The idea of decolonization frightens many South African academics. Since students launched the movement to decolonize higher education in early 2015, I’ve heard several of my peers ask, “What do ‘they’ mean by decolonization? Going back to the Stone Age? Teaching only about South Africa and Africa? Isolation from the rest of the world?” Legal academic Joel Modiri points out that these “cynical queries by mostly white academics, demanding that students explain to them what decolonization even means, suggest their own illiteracy about the history and intellectual debates in their disciplines”. These sorts of questions also show a distinct lack of engagement with the African continent. After all, other African countries have grappled with precisely the same issues for decades. In Kenya, Uganda, Tanzania, and Ghana, academics and intellectuals have long tried to break down colonial shackles and decolonize their disciplines and universities.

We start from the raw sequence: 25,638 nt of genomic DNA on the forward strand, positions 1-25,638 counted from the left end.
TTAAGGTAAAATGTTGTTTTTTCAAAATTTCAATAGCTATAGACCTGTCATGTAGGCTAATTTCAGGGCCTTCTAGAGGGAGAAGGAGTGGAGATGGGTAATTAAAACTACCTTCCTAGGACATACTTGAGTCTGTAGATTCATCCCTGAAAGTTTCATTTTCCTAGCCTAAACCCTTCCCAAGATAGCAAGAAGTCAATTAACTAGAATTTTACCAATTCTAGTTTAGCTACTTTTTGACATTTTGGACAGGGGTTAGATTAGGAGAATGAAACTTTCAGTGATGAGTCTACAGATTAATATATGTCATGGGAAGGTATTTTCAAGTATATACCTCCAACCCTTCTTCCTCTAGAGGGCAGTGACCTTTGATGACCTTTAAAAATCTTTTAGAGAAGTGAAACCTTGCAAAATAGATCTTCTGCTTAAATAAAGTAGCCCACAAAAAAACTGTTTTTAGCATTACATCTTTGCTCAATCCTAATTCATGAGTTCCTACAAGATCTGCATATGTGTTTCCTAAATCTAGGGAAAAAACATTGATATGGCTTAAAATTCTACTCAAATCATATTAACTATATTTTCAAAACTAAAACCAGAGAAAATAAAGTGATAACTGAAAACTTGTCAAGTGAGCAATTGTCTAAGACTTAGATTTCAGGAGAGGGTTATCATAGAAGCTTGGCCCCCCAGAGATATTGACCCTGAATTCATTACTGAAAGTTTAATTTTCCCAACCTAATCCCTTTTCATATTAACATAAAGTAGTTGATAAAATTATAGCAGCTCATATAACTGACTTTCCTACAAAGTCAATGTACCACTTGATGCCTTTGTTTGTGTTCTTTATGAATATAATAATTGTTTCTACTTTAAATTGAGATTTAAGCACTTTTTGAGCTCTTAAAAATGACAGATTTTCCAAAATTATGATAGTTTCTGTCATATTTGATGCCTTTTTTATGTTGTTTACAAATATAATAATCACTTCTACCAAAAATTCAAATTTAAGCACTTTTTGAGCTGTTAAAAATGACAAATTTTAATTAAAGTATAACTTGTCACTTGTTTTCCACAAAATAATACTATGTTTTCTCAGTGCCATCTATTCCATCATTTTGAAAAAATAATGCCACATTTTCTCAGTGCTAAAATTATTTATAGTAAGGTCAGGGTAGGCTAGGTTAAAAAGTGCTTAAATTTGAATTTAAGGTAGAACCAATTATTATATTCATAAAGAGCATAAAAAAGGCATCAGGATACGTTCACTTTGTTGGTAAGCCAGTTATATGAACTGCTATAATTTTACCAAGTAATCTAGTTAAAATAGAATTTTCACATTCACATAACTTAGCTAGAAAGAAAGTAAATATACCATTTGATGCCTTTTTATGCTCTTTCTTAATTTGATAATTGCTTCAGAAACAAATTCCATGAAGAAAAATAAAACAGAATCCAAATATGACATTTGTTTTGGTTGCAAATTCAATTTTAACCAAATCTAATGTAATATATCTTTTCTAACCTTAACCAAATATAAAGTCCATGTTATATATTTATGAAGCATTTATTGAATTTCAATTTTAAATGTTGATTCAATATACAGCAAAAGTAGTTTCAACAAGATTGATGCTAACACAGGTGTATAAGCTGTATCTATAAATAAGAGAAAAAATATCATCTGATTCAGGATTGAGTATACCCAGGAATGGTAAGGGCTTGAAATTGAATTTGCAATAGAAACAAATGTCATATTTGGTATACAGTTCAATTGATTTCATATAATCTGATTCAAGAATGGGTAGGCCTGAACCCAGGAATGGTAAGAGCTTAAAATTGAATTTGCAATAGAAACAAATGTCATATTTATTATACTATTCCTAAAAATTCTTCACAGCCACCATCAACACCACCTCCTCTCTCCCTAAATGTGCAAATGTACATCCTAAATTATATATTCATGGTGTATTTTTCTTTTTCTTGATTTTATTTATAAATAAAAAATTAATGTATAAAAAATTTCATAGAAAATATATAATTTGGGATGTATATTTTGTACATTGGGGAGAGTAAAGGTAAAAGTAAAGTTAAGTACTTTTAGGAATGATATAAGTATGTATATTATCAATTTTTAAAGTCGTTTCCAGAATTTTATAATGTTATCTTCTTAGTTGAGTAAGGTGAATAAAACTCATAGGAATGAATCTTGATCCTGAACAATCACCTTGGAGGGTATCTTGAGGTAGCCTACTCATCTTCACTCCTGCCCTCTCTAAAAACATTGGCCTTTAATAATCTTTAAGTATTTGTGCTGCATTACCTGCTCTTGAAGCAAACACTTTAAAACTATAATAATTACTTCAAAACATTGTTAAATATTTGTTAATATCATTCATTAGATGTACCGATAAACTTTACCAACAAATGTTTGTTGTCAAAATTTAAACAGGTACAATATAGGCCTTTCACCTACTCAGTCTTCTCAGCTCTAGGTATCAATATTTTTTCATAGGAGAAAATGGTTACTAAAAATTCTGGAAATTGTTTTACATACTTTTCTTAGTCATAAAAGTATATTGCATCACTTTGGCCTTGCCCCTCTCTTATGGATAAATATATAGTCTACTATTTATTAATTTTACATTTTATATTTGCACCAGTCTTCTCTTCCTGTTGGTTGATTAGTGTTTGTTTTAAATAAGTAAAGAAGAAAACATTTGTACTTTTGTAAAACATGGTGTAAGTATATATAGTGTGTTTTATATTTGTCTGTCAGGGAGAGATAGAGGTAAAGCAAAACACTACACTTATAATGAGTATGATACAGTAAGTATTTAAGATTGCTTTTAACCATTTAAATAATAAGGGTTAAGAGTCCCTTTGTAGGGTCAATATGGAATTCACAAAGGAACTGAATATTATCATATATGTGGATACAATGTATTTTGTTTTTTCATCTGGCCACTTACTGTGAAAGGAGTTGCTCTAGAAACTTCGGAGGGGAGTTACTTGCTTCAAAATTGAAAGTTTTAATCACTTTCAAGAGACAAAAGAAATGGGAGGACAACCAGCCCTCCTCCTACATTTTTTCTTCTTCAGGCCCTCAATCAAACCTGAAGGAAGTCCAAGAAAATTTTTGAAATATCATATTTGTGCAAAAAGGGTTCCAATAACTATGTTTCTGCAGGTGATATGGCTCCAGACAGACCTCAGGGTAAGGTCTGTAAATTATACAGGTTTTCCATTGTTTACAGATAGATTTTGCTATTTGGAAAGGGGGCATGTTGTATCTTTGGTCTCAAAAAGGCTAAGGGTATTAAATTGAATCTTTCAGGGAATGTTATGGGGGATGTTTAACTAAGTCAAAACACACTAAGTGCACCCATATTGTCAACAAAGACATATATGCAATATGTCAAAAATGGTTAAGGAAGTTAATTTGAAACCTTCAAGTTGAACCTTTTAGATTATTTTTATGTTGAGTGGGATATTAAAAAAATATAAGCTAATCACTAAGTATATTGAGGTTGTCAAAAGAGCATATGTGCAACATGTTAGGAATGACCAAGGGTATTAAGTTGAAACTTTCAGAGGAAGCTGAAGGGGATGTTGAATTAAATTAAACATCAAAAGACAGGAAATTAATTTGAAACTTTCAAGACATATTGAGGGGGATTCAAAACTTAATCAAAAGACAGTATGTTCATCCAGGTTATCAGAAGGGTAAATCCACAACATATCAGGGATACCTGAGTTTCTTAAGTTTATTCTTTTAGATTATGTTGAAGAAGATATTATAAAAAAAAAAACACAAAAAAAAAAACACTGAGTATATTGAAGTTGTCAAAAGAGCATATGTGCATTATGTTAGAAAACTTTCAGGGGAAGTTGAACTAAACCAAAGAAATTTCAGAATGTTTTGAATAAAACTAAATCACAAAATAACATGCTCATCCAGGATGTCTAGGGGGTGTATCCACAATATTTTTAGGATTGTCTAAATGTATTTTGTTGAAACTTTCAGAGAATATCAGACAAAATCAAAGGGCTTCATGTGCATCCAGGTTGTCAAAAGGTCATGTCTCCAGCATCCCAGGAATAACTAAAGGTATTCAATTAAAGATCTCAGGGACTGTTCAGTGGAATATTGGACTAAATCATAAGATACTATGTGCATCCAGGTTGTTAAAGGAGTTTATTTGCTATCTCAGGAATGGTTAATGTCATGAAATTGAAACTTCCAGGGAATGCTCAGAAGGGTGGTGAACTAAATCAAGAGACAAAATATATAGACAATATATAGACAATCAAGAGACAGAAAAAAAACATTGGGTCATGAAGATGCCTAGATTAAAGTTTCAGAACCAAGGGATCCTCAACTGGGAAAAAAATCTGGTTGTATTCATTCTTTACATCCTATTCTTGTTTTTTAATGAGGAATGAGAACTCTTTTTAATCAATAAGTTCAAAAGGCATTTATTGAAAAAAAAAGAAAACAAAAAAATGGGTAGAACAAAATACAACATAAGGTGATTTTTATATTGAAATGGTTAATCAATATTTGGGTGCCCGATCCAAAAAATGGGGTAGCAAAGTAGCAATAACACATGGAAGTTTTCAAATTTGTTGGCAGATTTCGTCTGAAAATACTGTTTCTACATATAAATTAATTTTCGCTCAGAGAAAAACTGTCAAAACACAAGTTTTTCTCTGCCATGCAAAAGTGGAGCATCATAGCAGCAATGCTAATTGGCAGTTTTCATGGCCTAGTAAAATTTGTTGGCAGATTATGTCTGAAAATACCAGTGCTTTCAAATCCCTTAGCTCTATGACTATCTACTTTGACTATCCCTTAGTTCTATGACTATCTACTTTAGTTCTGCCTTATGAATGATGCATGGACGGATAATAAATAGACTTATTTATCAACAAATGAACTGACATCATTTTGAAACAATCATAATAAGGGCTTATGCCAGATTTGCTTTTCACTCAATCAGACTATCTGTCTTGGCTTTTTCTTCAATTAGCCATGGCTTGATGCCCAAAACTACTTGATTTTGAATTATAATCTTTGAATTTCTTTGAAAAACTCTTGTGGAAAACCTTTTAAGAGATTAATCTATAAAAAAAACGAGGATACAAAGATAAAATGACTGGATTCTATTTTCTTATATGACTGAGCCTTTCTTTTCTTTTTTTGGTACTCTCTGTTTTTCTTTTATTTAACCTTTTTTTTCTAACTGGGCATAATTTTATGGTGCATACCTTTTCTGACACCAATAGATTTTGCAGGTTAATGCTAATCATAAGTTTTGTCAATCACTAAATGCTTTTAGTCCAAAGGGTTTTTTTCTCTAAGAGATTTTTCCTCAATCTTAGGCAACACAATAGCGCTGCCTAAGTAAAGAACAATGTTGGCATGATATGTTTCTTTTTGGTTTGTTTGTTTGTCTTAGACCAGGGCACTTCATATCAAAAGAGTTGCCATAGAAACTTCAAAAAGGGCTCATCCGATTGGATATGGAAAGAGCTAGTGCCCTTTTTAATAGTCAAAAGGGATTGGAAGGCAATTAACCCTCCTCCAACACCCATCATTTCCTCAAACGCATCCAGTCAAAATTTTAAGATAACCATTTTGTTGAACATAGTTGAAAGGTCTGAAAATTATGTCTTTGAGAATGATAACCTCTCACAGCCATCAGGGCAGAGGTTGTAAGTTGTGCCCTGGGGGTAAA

Research Professor. Director at Learning Change Project – Research on society, culture, art, neuroscience, cognition, critical thinking, intelligence, creativity, autopoiesis, self-organization, rhizomes, complexity, systems, networks, sustainability, thinkers, ++
Giorgio Bertini does not work for, consult, own shares in or receive funding from any company or organization that would benefit from these papers, and has disclosed no relevant affiliations beyond their academic appointment.
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